2/29/12 Update:  The Fibro World Blog seems to be offline for now.  I'm leaving the links in the hope that they will be back.  That was really a great blog and I hope Fibro Dot and her Fibro Mom are OK. 

I never got around to doing all of the Georgia lawyers like I said I was going to in this post.  Oh well. 

I've decided to blog about my Social Security Disability case.  I've held off on doing this because of the po…

TV show Bones uses fibro as an excuse for murder

Bones is one of my favorite TV shows; I'll just be glad when fibromyalgia is replaced as the whipping post by some other new and little known about disease.  Unfortunately for the new disease, that WILL happen!

We're getting a lot of TV time from the pharmaceutical companies, but I dream of the day when people with FM will be guests on the talk shows, the news shows, something positive about us will be portrayed on the entertainment shows and no one anywhere will dare to make a mockery of such a horrible disease.   (Yes, I know they say it isn't a disease.  It's just a matter of time.  Mark my words.)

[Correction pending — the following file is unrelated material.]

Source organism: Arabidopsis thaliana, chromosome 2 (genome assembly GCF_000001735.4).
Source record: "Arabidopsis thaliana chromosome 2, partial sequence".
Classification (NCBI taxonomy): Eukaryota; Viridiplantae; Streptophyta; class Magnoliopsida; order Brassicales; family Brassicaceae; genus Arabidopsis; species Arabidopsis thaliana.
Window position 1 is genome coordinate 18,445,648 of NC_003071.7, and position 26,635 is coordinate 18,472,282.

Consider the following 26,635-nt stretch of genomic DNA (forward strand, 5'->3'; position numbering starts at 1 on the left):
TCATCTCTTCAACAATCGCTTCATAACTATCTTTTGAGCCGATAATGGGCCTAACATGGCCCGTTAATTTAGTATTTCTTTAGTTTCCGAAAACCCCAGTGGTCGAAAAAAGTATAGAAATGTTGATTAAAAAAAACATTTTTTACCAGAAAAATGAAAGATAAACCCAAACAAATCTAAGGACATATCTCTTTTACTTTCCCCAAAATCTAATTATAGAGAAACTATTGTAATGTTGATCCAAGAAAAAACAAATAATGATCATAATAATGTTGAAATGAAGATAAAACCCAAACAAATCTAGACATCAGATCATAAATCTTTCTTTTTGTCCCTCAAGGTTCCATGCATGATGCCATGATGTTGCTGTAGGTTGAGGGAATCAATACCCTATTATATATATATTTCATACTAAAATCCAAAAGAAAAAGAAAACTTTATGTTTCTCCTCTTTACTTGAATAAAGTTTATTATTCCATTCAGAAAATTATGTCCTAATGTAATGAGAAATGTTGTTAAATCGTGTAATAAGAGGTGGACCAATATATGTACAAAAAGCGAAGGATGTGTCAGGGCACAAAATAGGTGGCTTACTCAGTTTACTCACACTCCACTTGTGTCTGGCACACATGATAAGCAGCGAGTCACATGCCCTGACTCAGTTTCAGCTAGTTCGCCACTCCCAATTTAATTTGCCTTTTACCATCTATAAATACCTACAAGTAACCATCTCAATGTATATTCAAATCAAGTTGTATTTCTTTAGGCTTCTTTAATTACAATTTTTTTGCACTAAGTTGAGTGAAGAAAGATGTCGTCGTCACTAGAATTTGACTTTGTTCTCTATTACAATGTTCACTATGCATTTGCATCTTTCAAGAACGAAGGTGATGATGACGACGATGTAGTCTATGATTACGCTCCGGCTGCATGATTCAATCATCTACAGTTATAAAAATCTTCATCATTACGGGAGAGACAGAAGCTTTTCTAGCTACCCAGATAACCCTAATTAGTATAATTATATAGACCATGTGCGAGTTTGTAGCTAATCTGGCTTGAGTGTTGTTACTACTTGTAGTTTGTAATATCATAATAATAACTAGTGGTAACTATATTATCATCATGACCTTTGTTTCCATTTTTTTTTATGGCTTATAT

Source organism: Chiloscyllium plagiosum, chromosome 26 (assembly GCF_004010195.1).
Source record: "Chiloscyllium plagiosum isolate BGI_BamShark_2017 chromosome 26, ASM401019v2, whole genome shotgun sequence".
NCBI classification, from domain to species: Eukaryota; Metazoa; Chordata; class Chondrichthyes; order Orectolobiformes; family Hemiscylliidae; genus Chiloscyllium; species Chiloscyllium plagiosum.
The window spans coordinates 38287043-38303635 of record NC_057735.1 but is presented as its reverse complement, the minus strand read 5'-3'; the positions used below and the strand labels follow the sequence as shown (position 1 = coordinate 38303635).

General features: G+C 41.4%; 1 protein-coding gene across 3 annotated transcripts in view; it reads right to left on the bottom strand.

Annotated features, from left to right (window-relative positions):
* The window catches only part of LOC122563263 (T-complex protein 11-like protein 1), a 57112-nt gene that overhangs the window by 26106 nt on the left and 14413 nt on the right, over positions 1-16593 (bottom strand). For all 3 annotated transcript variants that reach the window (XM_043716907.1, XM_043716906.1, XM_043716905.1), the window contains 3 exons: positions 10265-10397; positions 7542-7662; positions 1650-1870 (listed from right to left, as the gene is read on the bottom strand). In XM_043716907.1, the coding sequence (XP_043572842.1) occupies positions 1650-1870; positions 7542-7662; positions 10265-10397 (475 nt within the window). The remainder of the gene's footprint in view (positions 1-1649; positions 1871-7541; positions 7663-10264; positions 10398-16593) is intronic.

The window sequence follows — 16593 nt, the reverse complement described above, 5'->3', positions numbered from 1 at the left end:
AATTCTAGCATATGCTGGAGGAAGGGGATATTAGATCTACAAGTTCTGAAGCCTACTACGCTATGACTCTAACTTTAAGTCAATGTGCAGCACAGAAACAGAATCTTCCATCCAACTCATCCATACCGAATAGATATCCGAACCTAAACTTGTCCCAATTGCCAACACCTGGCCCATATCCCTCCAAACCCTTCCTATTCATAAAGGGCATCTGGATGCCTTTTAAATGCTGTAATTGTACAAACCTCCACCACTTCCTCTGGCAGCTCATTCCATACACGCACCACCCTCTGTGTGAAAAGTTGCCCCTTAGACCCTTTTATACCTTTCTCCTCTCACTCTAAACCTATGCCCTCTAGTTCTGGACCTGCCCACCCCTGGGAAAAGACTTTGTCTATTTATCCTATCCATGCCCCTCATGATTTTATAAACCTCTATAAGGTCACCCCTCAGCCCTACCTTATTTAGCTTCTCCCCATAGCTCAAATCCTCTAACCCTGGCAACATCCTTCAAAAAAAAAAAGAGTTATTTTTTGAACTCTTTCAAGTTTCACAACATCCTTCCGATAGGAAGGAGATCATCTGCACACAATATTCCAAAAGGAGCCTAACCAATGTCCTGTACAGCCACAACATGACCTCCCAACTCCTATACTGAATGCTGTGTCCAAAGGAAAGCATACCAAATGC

So I watched an episode of Bones awhile ago and the murderer was a teacher who, when she was caught said she had FM and that she had pushed a guy into a poisonous fish tank because he had taken a lot of her money for a false cure to FM; then she said killing the guy must have cured her FM because she hadn't felt any pain since!


Here's the text f…

Please ask Facebook to remove the "Fibromyalgia is BULLSHIT" page

Here's the Fibromyalgia is BULLSHIT Facebook page.  It has a whopping 113 people who "like" it.

Those of us who are active on Facebook know that there are many FB groups (over 500) and pages (407 as of the publication of this post) that advocate support, a cure, all kinds of positive things, for FM.  There are tens of thousands of people who belong to these groups or who "like" these pages. 

In spite of the fact that we outnumber this dinky little page by far, I think it needs to be removed because it contains hate speech and it targets people with a disease, people who often also have a disability.  Would FB tolerate a hate page called "Cancer is BULLSHIT?"  It's hard to even wrap your mind around the concept, isn't it?